EXTRAORDINARY SCULPTURE

"Standing Madonna"
Cologne
Around 1380
Carved walnut
Original, closed, polychrome frame
Height 64 cm

Comparable representations:
Thyssen Bornemisza Collection
Schnütgen Museum, Cologne

Thisexpressive Madonna is a masterfully carved sculpture 64 cm high. It was probably created around 1380, in the first traits of the so-called International Style, which characterizes numerous depictions of the Madonna around 1400. Stylistically, the manner of drapery is to be classified in France; however, the figure reflects features of image carving on the course of the Rhine.

While Maria already shows the characteristic S-curve, which is typical for the so-called “Beautiful Madonnas”, the soft modeling is a clear indication of the assignment to the last quarter of the 14th century. The diagonality of the fold alignment and the stylized tapering bowl folds are underlined by the doughy falling coverlet, which Maria lifts up almost coquettishly with her left hand. With her right hand she holds her son pressed against her, who, as usual in the time before 1400, is dressed in a long robe and enthroned in a static-upright posture in his mother’s arms. In his hand Jesus holds a dove, which he seems to be feeding. This can be interpreted as a symbol of Mary’s chastity, as a redeemed soul, or as a reference to the Apocrypha about the young Jesus who brought clay pigeons to life. Especially the long locks of hair and the elongated body of Jesus lead to the conclusion that this is not a baby but a toddler. Such representations enjoyed great popularity and were particularly symbolic. Mary as an intercessor looks at the viewer with a serious expression; the high forehead reflects the medieval ideal of beauty. Similar to a crane hairstyle, the filigree Gothic curls are covered by the dense veil and emphasize the figure’s distinguished design. The pectoral girdle with floral motifs reflects the floral decoration of the dress and coverlet; this is blue on the outside and red on the inside, two colors particularly associated with Mary in this combination, which in their symbolism both refer to Mary as Queen of Heaven and foreshadow the Passion of Christ.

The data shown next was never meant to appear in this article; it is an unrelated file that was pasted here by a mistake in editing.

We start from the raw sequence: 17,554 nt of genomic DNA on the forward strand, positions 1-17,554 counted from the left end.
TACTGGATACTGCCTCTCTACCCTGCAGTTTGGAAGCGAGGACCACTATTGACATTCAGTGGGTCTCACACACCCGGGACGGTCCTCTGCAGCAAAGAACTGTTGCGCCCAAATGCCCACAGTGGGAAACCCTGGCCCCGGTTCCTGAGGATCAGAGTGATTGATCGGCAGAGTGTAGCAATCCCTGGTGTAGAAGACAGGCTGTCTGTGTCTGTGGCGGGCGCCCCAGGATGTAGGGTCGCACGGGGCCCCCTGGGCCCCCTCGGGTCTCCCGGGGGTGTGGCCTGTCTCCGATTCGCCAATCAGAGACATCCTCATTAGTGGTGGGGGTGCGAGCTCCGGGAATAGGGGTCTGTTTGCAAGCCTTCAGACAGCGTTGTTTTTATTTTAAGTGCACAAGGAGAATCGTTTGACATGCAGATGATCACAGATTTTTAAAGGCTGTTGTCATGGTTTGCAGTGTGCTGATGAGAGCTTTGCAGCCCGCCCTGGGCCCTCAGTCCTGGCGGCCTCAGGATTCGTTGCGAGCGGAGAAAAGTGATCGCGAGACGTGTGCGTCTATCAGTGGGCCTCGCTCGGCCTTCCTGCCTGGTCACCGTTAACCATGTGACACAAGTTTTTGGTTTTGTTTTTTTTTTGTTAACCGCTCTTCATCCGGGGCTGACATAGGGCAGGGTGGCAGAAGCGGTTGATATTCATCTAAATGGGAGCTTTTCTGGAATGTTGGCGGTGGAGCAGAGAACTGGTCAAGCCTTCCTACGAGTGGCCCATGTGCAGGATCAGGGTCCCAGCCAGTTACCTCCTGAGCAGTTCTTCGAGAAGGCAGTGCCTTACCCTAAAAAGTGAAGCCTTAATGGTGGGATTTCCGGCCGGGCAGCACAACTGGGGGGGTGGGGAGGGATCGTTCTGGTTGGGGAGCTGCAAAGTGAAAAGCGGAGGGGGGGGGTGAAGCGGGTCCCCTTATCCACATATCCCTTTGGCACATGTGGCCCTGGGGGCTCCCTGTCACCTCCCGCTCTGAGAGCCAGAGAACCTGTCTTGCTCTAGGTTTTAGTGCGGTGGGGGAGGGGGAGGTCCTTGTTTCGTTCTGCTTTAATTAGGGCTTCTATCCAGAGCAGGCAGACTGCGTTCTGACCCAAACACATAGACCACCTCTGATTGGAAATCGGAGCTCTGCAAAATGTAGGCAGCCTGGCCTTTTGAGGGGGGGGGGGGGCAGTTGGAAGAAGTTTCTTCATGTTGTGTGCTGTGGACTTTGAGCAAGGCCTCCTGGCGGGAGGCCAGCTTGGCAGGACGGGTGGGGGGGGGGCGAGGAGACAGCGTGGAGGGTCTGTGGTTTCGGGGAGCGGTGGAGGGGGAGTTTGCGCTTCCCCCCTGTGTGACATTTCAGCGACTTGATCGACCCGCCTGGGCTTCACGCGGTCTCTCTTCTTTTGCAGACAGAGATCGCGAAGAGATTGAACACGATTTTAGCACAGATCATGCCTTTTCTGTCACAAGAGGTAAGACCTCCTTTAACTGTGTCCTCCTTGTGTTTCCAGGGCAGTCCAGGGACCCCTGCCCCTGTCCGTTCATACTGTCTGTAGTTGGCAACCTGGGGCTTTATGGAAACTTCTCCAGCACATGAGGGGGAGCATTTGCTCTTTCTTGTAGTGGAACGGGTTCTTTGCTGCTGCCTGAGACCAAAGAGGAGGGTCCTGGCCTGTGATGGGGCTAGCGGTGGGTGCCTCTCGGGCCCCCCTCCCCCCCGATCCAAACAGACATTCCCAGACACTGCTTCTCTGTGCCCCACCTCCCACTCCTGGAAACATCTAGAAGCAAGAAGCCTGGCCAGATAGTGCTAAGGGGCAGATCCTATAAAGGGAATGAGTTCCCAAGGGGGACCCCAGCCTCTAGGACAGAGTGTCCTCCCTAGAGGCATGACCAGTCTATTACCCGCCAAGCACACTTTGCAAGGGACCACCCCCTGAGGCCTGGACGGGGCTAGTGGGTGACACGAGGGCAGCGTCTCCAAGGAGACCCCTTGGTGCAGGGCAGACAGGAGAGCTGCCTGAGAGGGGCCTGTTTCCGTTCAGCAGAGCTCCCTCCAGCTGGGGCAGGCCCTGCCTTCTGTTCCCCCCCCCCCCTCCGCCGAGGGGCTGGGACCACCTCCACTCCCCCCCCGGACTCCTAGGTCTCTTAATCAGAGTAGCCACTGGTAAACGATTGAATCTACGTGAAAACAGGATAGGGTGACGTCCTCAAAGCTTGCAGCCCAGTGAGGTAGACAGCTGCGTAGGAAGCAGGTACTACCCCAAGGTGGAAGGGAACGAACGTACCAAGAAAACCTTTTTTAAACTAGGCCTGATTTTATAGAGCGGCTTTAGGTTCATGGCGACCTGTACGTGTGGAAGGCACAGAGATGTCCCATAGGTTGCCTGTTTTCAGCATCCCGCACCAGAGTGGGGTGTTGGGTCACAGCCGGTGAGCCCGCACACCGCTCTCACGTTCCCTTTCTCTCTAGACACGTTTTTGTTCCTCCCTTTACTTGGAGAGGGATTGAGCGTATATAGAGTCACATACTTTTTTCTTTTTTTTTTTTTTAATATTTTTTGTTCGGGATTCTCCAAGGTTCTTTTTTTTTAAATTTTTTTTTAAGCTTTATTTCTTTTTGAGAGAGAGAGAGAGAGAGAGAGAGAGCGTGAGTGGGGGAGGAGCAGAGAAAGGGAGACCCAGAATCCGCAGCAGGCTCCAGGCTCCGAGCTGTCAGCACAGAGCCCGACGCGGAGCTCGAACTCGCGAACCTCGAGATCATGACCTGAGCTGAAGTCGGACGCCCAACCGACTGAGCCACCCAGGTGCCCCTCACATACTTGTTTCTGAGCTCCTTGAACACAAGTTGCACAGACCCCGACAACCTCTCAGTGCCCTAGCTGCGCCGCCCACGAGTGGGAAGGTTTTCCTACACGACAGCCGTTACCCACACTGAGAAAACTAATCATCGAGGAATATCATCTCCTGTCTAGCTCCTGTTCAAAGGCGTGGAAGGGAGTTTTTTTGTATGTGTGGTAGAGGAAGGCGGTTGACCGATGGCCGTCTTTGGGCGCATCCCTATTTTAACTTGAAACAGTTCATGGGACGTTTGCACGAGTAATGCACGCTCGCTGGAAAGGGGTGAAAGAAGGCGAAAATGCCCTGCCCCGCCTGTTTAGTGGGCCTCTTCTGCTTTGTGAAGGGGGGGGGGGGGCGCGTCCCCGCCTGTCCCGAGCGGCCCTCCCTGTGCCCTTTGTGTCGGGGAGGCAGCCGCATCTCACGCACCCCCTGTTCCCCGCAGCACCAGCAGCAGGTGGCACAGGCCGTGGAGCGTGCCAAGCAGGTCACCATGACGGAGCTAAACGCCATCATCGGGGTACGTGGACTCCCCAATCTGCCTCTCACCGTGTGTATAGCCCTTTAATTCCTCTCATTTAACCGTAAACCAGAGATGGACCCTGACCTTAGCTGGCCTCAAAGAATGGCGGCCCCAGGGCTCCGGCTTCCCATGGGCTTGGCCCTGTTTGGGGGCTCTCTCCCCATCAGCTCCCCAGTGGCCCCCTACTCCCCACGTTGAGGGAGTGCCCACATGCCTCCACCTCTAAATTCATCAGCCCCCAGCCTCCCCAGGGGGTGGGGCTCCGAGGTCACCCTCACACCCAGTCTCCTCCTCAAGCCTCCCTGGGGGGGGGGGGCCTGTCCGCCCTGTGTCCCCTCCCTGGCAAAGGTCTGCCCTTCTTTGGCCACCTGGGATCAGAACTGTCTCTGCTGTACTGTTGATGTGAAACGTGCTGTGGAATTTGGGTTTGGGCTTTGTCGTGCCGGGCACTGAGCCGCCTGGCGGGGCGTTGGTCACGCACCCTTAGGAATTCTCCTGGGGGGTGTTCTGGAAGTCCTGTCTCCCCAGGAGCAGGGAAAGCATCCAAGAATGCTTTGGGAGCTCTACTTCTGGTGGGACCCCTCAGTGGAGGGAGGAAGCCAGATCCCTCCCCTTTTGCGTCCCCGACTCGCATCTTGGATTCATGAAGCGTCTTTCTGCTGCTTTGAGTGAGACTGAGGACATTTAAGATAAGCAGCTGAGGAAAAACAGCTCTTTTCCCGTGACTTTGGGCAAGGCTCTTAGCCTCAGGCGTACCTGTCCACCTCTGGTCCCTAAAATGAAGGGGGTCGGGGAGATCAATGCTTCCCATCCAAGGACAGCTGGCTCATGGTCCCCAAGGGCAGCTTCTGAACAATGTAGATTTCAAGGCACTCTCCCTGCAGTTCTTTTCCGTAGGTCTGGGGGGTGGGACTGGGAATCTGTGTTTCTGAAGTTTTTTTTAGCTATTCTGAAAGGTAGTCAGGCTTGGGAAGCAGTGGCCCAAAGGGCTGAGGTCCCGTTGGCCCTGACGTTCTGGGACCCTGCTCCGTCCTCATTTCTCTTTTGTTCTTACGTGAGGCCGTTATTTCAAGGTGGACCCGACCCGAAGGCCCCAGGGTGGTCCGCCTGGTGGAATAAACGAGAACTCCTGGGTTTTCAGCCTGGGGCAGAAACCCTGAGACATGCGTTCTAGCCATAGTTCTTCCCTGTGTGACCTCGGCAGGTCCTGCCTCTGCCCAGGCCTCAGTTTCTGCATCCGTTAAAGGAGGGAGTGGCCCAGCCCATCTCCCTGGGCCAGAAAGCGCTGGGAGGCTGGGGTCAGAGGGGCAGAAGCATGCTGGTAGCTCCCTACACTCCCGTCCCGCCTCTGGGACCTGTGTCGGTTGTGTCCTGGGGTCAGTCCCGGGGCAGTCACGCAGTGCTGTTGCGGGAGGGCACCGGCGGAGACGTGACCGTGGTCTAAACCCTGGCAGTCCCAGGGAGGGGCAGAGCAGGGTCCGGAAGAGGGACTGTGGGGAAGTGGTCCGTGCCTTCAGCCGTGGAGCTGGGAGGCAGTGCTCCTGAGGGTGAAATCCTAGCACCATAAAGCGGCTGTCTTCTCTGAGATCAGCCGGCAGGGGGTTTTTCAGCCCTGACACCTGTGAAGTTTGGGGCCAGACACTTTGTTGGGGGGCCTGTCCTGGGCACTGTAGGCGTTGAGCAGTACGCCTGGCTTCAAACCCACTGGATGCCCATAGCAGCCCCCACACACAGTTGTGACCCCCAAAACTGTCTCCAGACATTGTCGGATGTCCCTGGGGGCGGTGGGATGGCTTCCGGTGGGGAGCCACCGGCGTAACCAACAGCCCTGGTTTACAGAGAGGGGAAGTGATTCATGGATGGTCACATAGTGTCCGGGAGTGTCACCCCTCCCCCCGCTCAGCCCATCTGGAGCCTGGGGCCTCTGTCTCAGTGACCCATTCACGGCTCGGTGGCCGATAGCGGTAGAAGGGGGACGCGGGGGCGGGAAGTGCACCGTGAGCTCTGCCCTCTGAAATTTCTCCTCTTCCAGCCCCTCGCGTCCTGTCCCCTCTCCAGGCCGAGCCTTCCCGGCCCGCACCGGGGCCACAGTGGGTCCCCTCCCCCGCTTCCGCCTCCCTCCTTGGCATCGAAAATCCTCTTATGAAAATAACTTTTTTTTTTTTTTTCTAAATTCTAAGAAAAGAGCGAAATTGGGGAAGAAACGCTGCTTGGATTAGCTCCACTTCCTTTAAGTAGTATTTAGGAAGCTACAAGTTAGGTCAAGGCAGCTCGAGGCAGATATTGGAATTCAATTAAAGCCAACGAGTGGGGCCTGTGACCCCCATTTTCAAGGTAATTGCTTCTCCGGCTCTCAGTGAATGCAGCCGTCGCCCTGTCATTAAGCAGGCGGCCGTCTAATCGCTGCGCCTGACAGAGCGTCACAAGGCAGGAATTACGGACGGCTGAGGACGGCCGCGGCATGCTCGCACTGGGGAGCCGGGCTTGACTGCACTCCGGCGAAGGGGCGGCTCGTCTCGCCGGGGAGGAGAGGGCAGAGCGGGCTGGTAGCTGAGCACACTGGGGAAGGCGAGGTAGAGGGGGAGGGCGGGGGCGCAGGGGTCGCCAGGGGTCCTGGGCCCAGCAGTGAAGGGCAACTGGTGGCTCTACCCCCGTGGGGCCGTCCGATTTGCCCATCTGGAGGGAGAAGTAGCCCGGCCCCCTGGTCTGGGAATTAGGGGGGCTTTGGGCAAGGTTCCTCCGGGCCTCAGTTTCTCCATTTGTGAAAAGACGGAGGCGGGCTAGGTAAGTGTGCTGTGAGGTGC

There are very few comparative examples from this period. A characteristically closely related depiction of the Madonna can be found in the Schnütgen Museum in Cologne, and another in the Thyssen-Bornemisza Collection.